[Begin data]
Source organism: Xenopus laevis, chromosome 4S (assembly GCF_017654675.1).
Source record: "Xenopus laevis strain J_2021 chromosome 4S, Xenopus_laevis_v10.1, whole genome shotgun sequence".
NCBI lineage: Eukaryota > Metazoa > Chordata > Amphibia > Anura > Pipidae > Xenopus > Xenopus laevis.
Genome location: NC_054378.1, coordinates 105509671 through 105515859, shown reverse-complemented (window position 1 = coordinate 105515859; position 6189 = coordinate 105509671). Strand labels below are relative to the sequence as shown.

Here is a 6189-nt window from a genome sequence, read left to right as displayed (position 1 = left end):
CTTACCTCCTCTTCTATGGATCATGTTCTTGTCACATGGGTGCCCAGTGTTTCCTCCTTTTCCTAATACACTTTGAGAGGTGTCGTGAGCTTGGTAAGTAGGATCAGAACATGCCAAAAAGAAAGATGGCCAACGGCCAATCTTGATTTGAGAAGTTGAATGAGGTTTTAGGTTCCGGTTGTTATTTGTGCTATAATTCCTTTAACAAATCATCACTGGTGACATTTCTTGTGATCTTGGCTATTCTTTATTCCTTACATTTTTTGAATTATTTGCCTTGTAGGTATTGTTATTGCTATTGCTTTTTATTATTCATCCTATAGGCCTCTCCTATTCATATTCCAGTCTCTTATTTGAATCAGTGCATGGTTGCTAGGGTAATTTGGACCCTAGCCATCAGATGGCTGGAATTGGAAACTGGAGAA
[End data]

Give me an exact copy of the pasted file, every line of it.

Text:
Source organism: Xenopus laevis, chromosome 4S (assembly GCF_017654675.1).
Source record: "Xenopus laevis strain J_2021 chromosome 4S, Xenopus_laevis_v10.1, whole genome shotgun sequence".
NCBI lineage: Eukaryota > Metazoa > Chordata > Amphibia > Anura > Pipidae > Xenopus > Xenopus laevis.
Genome location: NC_054378.1, coordinates 105509671 through 105515859, shown reverse-complemented (window position 1 = coordinate 105515859; position 6189 = coordinate 105509671). Strand labels below are relative to the sequence as shown.

Here is a 6189-nt window from a genome sequence, read left to right as displayed (position 1 = left end):
CTTACCTCCTCTTCTATGGATCATGTTCTTGTCACATGGGTGCCCAGTGTTTCCTCCTTTTCCTAATACACTTTGAGAGGTGTCGTGAGCTTGGTAAGTAGGATCAGAACATGCCAAAAAGAAAGATGGCCAACGGCCAATCTTGATTTGAGAAGTTGAATGAGGTTTTAGGTTCCGGTTGTTATTTGTGCTATAATTCCTTTAACAAATCATCACTGGTGACATTTCTTGTGATCTTGGCTATTCTTTATTCCTTACATTTTTTGAATTATTTGCCTTGTAGGTATTGTTATTGCTATTGCTTTTTATTATTCATCCTATAGGCCTCTCCTATTCATATTCCAGTCTCTTATTTGAATCAGTGCATGGTTGCTAGGGTAATTTGGACCCTAGCCATCAGATGGCTGGAATTGGAAACTGGAGAA